The goal of this class is for you to write interesting and meaningful articles about the place where you live, Kochi. To research, think, and write about your community is an act of citizenship. As citizen journalists, you are actively participating in a democracy.
To begin, we need to understand some basic ideas like “citizen”, “free press”, and “news”.
What is a citizen?
A citizen is the opposite of a subject.
Subjects look up to a master, but citizens are so far equal, that none have hereditary rights superior to others. Each citizen of a free state contains, within himself, by nature and the constitution, as much of the common sovereignty as another. In the eye of reason and philosophy, the political condition of citizens is more exalted than that of noblemen. Dukes and earls are the creatures of kings, and may be made by them at pleasure: but citizens possess in their own right original sovereignty.”–Historian David Ramsay
The fact that you “possess in (your) own right original sovereignty” means that your vote in an election counts as much as anybody else’s. There is no “higher” power than the people themselves.
But with this power comes responsibility. Each citizen is at least partly responsible for every action the government takes. This means that you must understand the world around you, and do what you can to shape it as you think best. If there’s a problem, it is a citizen’s responsibility to fix it — either through voting or direct action (volunteering).
Citizenship is both a great treasure and a life-long obligation.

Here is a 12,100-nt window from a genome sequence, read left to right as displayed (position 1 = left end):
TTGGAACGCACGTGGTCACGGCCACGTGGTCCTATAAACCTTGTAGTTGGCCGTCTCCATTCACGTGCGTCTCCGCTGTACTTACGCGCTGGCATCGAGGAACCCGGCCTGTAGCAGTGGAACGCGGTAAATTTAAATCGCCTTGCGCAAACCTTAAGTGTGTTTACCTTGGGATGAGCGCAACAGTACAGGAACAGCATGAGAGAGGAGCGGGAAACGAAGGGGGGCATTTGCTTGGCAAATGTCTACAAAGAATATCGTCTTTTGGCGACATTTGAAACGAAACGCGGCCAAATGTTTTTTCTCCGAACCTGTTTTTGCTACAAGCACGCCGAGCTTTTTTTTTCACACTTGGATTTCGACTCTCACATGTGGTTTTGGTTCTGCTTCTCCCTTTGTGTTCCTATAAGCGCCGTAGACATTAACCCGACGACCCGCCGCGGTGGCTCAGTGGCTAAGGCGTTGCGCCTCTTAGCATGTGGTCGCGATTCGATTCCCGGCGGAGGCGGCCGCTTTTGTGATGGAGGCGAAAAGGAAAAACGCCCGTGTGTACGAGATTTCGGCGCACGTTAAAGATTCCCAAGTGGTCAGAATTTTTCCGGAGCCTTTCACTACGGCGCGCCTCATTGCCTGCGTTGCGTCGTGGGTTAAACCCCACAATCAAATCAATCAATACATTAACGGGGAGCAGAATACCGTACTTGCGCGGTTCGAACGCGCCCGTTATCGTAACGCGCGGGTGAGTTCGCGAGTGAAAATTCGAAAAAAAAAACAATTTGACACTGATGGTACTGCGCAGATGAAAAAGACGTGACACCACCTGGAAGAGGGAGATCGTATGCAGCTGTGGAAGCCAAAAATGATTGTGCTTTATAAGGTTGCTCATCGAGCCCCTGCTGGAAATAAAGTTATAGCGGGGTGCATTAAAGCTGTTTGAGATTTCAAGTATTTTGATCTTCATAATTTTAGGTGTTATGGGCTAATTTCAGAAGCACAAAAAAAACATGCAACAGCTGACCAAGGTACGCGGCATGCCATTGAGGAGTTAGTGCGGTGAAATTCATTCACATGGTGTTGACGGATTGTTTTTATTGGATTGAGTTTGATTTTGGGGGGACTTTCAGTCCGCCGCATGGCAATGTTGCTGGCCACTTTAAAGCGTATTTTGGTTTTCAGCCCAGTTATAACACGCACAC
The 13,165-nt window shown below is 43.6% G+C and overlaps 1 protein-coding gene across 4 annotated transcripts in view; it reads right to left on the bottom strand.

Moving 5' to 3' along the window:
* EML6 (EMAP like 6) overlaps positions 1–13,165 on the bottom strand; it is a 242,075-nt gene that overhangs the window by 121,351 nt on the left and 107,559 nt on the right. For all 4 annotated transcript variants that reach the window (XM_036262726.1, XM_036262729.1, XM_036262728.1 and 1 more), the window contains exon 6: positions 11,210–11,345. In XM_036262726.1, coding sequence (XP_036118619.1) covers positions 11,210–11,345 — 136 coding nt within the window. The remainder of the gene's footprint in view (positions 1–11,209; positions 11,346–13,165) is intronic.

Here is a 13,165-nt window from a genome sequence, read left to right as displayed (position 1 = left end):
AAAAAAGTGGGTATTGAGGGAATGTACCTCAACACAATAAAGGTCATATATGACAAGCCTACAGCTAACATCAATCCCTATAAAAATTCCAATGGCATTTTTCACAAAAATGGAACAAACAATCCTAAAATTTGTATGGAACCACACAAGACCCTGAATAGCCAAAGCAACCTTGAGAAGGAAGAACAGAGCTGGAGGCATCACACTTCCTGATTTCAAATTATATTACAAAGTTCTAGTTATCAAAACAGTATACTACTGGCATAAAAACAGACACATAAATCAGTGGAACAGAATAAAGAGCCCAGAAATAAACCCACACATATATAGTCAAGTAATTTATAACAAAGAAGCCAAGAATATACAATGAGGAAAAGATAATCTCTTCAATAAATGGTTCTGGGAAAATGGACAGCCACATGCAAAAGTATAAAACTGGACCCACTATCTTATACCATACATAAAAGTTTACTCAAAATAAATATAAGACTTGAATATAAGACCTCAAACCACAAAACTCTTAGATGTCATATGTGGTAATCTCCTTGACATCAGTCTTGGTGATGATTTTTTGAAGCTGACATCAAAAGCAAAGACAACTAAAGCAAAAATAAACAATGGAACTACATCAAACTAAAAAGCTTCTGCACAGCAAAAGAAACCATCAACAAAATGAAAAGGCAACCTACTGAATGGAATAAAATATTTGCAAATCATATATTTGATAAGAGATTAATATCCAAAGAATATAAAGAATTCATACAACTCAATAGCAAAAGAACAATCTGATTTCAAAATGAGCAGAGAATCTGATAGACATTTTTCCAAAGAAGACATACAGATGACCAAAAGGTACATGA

What is a free press?
When a country is said to have a “free press”, it means that the government can’t control the flow of information to the public. It is one of the most important features of any democracy. Without a free press, citizens can not know the truth about what has happened, is happening or will happen. Without an active free press, a citizen’s vote means nothing.
What is news?
Not everything that happens is news. For example: “Today my wife made misoshiru for breakfast.” Is this news? It is something that has happened, but it is not important to the wider community. Therefore, this is NOT news.
Let’s take another example: “Sakamoto Ryoma was an important figure in Japanese history.” It’s something that happened, yes. It’s something that is important to the wider community, yes. Why is this not news?
Let’s take yet another example: “Syrian refugees are coming to Japan to kill people.” Is this important but not well-known? Yes, it would be if it were true. But this is not actually happening. We call this “Fake News.”
Let’s avoid this: meiyokison 名誉毀損めいよきそん,
The goals of “Life in Kochi”
From the beginning, the Life in Kochi Project has been more than just a writing class. At first, the goal was to educate your teacher (who cannot read Japanese) about a place he loves. Over the years, however, it has also become an exercise in active citizenship, doing what it can, in its very small way, to help promote our community.
Like many rural prefectures, Kochi faces great challenges. The lack of economic opportunities forces young people to move away, and Kochi is one of the “grayest” prefectures in Japan. As a result, the prefecture struggles to maintain its vibrancy and its ways of life.
In addition, large chain stores have moved in over the last few decades put great pressure on local businesses. These chain stores take much of the wealth out of the prefecture. This in turn puts great pressure on the government to provide the services local people need. Not only that, these large chain stores also take away local character and weaken the bonds of community as the shitamachi shutters go down.
But Kochi people don’t give up. When big money moves in, local people get creative:
There is deep local pride and a long tradition unusual individuals who do interesting things. There is yet much “Life in Kochi.” Our job is to find this life, write about it, and tell the world about it. Writing an article for this site is both citizenship in action and love and support for our community, Kochi.